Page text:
|dc.description.abstract||The overall goal of this research was to improve simulation of soil phosphorus (P) transport and transformations in GLEAMS 3.0, a non-point source model that simulates edge-of-field and bottom-of-root-zone loadings of nutrients from climate-soil-management interactions to assess management alternatives. The objectives of this research were to identify the state of the science for P transport and transformations, determine appropriate relationships for inclusion in GLEAMS, and determine if modifications to GLEAMS improved predictions of P loss in runoff, sediment, and leachate.
The state of the science review revealed numerous equations available to predict dissolved P loss in runoff and leachate from a soil's nutrient status. These equations use a single variable to predict P loss and were developed for site-specific conditions based on empirical data. Use of these equations in GLEAMS is not reasonable as transport factors must also be considered when predicting P loss.
Results from the sensitivity analysis showed that GLEAMS prediction of leached P were extremely sensitive to changes in the P partitioning coefficient (CPKD). Runoff PO₄-P output was slightly to moderately sensitive, sediment PO₄-P was moderately sensitive to sensitive, and sediment organic P was moderately sensitive to changes in CPKD whereas plant uptake of P was insensitive to slightly sensitive. The weakness of GLEAMS to estimate CPKD has been documented. Upon further investigation, it was determined that CPKD was highly over-estimated in GLEAMS as compared to measured values found during the literature review. Furthermore, this over-estimation caused under-estimation of the P extraction coefficient (BETA P); the value of BETA P remained constant at 0.10 and did not vary over the simulation period.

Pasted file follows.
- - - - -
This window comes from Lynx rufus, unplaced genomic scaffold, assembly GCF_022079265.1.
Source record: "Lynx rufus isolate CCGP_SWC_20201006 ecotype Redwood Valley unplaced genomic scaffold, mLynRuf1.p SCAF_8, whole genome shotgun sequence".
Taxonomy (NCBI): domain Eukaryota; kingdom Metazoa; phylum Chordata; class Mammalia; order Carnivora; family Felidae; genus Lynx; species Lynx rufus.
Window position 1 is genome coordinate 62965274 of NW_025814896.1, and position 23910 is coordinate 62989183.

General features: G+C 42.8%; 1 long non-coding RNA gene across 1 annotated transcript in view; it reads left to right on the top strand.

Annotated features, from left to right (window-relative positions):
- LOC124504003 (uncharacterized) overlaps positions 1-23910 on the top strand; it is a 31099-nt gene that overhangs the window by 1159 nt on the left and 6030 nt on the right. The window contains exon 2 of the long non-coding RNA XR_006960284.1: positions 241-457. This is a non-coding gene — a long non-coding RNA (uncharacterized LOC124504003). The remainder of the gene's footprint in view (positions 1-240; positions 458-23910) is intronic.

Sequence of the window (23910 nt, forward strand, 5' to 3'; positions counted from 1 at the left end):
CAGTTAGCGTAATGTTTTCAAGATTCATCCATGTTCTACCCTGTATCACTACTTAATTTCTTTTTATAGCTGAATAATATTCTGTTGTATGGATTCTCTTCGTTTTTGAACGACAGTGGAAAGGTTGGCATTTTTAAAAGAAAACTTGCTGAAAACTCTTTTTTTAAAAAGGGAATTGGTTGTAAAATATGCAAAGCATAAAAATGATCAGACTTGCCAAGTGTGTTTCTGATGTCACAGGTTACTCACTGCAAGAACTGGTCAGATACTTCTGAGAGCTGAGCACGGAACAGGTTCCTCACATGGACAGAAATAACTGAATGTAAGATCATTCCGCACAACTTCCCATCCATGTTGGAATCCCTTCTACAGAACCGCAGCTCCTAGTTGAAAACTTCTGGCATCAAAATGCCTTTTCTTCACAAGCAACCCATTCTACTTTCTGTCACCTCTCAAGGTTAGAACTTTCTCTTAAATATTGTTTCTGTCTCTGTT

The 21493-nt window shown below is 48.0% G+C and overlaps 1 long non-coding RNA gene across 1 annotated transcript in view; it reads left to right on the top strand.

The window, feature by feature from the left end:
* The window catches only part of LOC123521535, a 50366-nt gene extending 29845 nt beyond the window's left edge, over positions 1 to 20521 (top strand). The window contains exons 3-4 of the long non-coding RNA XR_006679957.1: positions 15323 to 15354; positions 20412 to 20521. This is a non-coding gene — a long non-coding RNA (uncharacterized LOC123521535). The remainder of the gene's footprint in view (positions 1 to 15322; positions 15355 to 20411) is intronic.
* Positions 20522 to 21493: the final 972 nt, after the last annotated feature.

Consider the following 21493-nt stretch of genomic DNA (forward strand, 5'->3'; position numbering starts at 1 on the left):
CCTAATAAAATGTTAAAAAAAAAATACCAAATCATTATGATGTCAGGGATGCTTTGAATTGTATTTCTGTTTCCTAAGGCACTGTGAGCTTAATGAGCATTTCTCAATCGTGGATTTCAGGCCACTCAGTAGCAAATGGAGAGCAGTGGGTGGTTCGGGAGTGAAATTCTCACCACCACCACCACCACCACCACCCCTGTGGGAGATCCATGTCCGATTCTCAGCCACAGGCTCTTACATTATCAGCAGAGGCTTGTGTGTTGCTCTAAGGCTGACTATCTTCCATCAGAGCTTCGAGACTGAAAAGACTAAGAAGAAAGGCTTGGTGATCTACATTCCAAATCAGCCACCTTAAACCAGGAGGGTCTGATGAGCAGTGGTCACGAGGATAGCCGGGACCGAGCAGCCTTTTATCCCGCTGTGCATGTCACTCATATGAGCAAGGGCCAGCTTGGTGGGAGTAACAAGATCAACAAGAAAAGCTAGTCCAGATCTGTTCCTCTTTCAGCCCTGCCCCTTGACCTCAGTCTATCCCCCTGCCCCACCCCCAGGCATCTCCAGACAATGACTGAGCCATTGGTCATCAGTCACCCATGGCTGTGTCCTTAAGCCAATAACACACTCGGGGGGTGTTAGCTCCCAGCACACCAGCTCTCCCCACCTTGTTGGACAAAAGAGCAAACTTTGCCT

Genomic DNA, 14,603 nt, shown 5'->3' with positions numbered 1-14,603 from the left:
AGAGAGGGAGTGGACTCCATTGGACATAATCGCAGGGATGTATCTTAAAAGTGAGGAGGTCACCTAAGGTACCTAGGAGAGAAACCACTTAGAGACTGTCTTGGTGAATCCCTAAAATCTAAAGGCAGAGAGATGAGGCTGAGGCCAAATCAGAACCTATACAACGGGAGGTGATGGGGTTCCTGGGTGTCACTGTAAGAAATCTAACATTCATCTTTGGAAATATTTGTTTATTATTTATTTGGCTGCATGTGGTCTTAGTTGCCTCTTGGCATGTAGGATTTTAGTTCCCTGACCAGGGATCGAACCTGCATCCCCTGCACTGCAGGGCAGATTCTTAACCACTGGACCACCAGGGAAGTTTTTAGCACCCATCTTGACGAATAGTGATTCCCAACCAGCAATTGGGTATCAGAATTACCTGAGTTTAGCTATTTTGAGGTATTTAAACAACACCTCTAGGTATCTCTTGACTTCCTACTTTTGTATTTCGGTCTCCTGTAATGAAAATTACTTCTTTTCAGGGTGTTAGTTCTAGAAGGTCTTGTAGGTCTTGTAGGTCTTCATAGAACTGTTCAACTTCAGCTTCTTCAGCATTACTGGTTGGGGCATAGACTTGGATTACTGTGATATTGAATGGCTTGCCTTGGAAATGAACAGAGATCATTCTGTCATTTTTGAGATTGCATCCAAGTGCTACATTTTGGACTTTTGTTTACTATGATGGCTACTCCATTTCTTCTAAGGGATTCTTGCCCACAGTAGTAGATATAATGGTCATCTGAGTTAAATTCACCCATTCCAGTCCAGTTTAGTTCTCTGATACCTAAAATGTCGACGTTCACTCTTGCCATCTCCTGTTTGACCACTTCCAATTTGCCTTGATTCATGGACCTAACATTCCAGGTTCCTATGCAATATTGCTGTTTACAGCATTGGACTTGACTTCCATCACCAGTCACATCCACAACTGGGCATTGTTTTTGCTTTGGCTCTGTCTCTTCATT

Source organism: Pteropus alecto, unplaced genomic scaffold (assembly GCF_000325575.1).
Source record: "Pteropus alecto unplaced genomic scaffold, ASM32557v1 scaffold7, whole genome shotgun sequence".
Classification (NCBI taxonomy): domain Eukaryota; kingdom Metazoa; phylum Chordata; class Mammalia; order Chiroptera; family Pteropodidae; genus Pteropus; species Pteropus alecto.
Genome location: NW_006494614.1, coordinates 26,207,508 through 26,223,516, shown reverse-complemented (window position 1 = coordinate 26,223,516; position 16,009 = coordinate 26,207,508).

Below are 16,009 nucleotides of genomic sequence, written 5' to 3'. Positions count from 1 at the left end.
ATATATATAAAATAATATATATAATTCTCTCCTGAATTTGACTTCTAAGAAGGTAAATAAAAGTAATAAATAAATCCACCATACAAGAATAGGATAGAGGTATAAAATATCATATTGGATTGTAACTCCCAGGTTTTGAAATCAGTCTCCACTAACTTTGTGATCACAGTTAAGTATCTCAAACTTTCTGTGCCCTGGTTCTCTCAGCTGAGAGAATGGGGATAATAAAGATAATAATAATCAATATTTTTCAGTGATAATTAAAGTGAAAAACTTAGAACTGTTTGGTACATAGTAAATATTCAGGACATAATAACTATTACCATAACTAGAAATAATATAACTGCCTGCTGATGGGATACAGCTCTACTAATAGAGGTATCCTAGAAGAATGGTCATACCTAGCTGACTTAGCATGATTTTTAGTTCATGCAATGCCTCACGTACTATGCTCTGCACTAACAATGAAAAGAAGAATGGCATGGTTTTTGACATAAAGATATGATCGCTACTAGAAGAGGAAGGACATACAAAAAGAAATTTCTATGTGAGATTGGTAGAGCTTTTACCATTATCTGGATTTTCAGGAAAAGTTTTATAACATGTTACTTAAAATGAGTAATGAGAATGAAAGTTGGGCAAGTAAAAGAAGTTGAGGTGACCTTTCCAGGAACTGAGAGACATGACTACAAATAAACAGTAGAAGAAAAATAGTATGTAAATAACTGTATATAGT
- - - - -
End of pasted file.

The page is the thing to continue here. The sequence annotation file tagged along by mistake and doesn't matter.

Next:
Expressions for CPKD and BETA P were modified in GLEAMS. Data from three published studies (Belle Mina, Gilbert Farm, and Watkinsville) were used in the analyses of three modifications to GLEAMS: GLEAMS BETA P, GLEAMS CPKD, and GLEAMS BETA P+CPKD. GLEAMS BETA P investigated the change in BETA P as a function of soil clay content, GLEAMS CPKD attempted to improve GLEAMS' estimation of CPKD, and GLEAMS BETA P+CPKD assessed the combined effects of changes to BETA P and CPKD.
Over the respective study periods, GLEAMS over predicted runoff PO₄-P for Belle Mina by 193 to 238% while under-predicting runoff PO₄-P at Gilbert Farm by 41% and Watkinsville by 81%. Sediment P was over-predicted by GLEAMS for Belle Mina by 225 to 233% and Gilbert Farm by 560%, while sediment P was under-predicted by 62% at Watkinsville. Leached PO₄-P was both over- and under-predicted by GLEAMS; Belle Mina was the only data set with observed leached P values.
Simulation results from the model changes were inconclusive. There was no clear evidence supporting use of one model over another. Modifications increased predicted dissolved P in runoff and leachate, while decreasing predicted sediment-bound P in runoff. The original GLEAMS model best predicted runoff and leached PO₄-P at the Belle Mina sites. GLEAMS CPKD was the best predictor of runoff PO₄-P and sediment P at Gilbert Farm. GLEAMS BETA P+CPKD best predicted runoff PO₄-P at Watkinsville. Overall, the proposed improvements to GLEAMS did not improve GLEAMS predictions.
In conclusion, GLEAMS should not be used for quantitative estimates of hydrology, sediment, and nutrient loss for specific management practices. As recommended by the GLEAMS model developers, GLEAMS should only be used to predict relative differences in alternative management systems. It is recommended that future research focus on developing a better correlation between CPKD, clay mineralogy and content, and organic matter content, as CPKD has been identified as a vital component of the GLEAMS P sub-model that requires further examination.||en